Online Gaming: 28% GST Applicable On Entry-Level Value, Irrespective Of 'Skill' Or 'Chance"

Players are now required to pay GST on full value of their initial purchase of the in-game currency
GST on online gaming
GST on online gaming

The Finance Ministry on Wednesday notified amendments to the goods and service tax (GST) rules about online gaming and casinos. Players are now required to pay GST on full value of their initial purchase of the in-game currency. Simply put, the individual will pay Rs 28 of the first Rs 100 spent in the game, which is 28 percent.

Under the GST regime, online games are differentiated between skills and chance. A game of skill requires the expertise and experience of the player, where a game of chance is mere betting or gambling. However, in case of tax payable, rates will be equally applicable to both types.

A second setback to gaming industry?

Recently, the Supreme Court stayed Karnataka High Court’s order in the matter of online gaming company GamesKraft. In May, the High Court had stayed show caused notice (SCN) for deposit of GST due totaling Rs 21,000 crore. It held that online ‘games of skill’ like rummy are not taxable as betting or gambling under the GST Act.

The company had questioned the September 23, 2022 show cause notice issued by the Directorate of GST that alleged it for evading GST at the rate of 28% on the entire sum paid by the players for playing the game on its platform.

The company was paying GST at 18% only on the platform and not on the entire money pooled in by the players to play rummy. It had contended that rummy being a game of skill cannot be brought under the definition of betting and gambling.

As of now, the activity of online money gaming will be taxed on the total amount paid or payable to or deposited with the supplier, by or on behalf of the player, irrespective of whether the game is based on skill, or chance, or both.

Initial reaction to GST on gaming

Finance Minister Nirmala Sitharaman in July announced the decision of the GST Council to impose a 28 percent tax on online gaming, casinos and horse racing. The decision then had led to uncertainty among the industry players, who were worried that the move will potentially destroy online and real-money gaming in India.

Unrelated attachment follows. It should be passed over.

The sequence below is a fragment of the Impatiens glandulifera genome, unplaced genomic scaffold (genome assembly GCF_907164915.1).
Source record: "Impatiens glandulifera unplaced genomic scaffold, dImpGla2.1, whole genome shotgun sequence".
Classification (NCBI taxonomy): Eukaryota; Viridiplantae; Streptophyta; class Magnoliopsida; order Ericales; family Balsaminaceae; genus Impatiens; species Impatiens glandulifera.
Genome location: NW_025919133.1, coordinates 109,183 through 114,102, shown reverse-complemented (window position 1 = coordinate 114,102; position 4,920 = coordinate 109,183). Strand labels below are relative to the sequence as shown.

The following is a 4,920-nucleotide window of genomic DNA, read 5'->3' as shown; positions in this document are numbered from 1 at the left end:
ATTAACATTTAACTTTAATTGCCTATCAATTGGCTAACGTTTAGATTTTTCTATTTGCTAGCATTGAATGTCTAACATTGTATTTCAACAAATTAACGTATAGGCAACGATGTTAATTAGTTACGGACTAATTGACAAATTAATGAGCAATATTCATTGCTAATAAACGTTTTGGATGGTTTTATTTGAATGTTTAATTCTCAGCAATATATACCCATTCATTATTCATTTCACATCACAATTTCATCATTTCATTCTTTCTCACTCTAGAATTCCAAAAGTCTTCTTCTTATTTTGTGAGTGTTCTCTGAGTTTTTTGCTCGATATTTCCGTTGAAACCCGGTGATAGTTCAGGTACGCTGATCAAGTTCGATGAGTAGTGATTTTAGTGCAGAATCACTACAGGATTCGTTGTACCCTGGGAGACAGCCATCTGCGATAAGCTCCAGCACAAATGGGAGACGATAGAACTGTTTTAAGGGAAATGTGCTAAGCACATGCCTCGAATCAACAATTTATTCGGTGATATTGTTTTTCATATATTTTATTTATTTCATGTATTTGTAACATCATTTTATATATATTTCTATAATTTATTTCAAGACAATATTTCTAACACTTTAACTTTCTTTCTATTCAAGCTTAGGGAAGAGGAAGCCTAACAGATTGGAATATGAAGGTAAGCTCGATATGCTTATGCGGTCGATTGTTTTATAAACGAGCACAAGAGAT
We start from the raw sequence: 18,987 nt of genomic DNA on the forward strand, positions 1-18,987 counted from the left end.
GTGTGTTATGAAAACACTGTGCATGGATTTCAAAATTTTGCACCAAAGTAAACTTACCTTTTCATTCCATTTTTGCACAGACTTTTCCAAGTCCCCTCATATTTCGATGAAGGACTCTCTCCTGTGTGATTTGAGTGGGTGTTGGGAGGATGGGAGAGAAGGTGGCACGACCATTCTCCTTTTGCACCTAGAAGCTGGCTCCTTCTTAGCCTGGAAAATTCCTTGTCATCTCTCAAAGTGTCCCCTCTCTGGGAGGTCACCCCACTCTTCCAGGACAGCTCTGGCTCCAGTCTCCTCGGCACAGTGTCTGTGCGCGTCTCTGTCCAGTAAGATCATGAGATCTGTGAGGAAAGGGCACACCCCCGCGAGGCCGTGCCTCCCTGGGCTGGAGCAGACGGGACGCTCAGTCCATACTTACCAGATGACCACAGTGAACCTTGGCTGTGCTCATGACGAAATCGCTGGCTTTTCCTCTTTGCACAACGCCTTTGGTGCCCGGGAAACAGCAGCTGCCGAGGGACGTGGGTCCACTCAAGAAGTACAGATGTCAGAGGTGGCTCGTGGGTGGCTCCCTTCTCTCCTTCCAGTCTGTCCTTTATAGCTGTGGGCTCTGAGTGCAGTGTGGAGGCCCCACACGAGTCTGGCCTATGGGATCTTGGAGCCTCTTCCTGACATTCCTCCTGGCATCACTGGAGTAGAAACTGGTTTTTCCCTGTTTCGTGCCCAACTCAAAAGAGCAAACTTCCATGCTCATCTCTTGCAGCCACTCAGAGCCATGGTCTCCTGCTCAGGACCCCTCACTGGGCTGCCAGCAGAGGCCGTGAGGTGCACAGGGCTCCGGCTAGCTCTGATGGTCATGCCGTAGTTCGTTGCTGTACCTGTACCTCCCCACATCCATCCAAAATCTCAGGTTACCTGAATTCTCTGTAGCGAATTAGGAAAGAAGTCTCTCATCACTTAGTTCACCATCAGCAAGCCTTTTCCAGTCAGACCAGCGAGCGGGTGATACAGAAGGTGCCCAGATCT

Also to limit participation of the players, gamers are supposed to pay a 30 percent of TDS in case they win more than Rs 10,000 in a game. This made the imposition of 28 percent tax an ‘industry-killer’ move to them.

In his frustration, former Shark Tank Judge Ashneer Grover on social media said, “RIP - Real money gaming industry in India. If the govt is thinking people will put in Rs 100 to play on Rs 72 pot entry (28 per cent Gross GST); and if they win Rs 54 (after platform fees) - they will pay 30 per cent TDS on that - for which they will get a free swimming pool in their living room come the first monsoon - not happening!”

According to media reports, the decision was met with outrage from gaming industry bodies such as All-India Gaming Federation (AIGF) and Federation of Indian Fantasy Sports (FIFS). They believed that the gamers will not be able to bear such increase in cost and will move to black market operations.

What will be the impact?

After receiving clarity from the recent amendments, industry players have less ambiguity around the value to be taxed. Players have been told that the entire tax will be collected at entry level only, and no tax will be applicable on winnings used further in the game. However, tax charged will not be returned in case the players receive a cash refund.

Despite the clarity, the move to tax online gaming is not welcomed by many players because it comes at a time when India has started to develop a market for online gaming. CEO of IndiaPlays, Aaditya Shah said that this will reduce the expansion of gaming companies by a significant margin. Industry experts argue that skill based gaming should not be grouped with betting.

CEO of All India Gaming Federation, Roland Landers claims the government’s move to wipe out the entire gaming industry and result in job losses. “The only people benefitting from this will be anti-national illegal offshore platforms,” he said.

When announcing the GST rule for gaming, Sitharaman had said that the aim is not to kill any industry and all businesses will be kept alive. But as of now, the majority of the industry players see the measure as anything but helpful.

Revenue Secretary Sanjay Malhotra finds the taxation measure worth the cost. In an interview to The Economic Times, he said that the revenue from the gaming industry was Rs 1,700 crore in 2022-23. “If the volumes remain the same, our estimate is that it would be 10 times the volume we got last year, which should be about Rs. 15,000-20,000 crore,” he said.

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